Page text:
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Federal Supermax Prisons  
User currently offlineBagpiper From , joined Dec 1969, posts, RR:
Posted (7 years 1 week 4 days 9 hours ago) and read 1434 times:

Well, after watching "Breach" (about FBI employee, who is a convicted spy, now at ADX Florence, supermax), I started reading up on Supermax prisons.

Wiki article
ADX_Florence" target=_blank>http://en.wikipedia.org/wiki/ADX_Florence

60 Minutes story on it
http://www.cbsnews.com/stories/2007/...l?source=RSSattr=60Minutes_3357727

What do you think of them? I know a lot of people are against supermax prisons - saying its torture. Now really, if you have murdered other people in federal prisons, I think that you should be sent to a facility like ADX. 23 hours a day in solitary confinement will give you a hell of a lot of time to consider your actions. However, that wasn't enough for one guy who was interviewed in the 60 minutes video - he went and robbed a bank when released, and got sent to a different prison in Washington State.

Certainly, if the government was sending people here on a whim, I think that would be over the top. But for cases such as terrorists (pretty much committing genocide on the smaller scale that they can), and murders (especially murdering prison staff) while in prison, this is justified.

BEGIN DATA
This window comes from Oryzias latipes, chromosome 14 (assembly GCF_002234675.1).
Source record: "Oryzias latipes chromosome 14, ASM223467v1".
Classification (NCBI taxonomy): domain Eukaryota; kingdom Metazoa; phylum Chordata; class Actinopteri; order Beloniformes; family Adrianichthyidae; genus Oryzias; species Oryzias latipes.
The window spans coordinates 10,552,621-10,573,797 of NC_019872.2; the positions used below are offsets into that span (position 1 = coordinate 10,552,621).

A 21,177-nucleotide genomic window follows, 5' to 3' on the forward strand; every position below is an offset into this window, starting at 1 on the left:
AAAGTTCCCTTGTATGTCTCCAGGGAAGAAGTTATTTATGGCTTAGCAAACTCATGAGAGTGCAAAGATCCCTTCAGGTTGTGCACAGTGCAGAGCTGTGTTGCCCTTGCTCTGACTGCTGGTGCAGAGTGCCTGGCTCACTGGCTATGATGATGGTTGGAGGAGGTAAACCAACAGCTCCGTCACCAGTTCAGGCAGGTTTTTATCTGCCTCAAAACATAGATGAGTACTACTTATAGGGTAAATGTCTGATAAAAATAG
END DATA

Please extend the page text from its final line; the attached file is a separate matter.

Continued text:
Your thoughts??

10 replies: All unread, jump to last
 
User currently offlineHalls120 From , joined Dec 1969, posts, RR:
Reply 1, posted (7 years 1 week 4 days 9 hours ago) and read 1423 times:



Quoting Bagpiper (Thread starter):
Your thoughts??

Given that the death penalty is probably (and sadly) on the way out, supermax prisons are the only thing we will have left to keep sociopaths in check.


User currently offlineLAXspotter From India, joined Jan 2007, 3650 posts, RR: 5
Reply 2, posted (7 years 1 week 4 days 9 hours ago) and read 1420 times:



Quoting Halls120 (Reply 1):
supermax prisons are the only thing we will have left to keep sociopaths in check.

we need em, plain and simple, putting them in regular prisons gives them the ability to still get a lot of harm done, just look at how Gangs work, theyre run from Prison.



"Patriotism is the last refuge of the scoundrel" Samuel Johnson
User currently offlineBagpiper From , joined Dec 1969, posts, RR:
Reply 3, posted (7 years 1 week 4 days 9 hours ago) and read 1411 times:

yeah, I'd prefer death for some of these guys... just get rid of them... don't endanger staff who are trying to protect the citizens of the US.

User currently offlineFXramper From United States of America, joined Dec 2005, 7325 posts, RR: 85
Reply 4, posted (7 years 1 week 4 days 9 hours ago) and read 1396 times:
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Haha, you should message Boeingfever777, he's obsessed with the idea of a "SuperMax Prison" and all the famous inmates housed in them...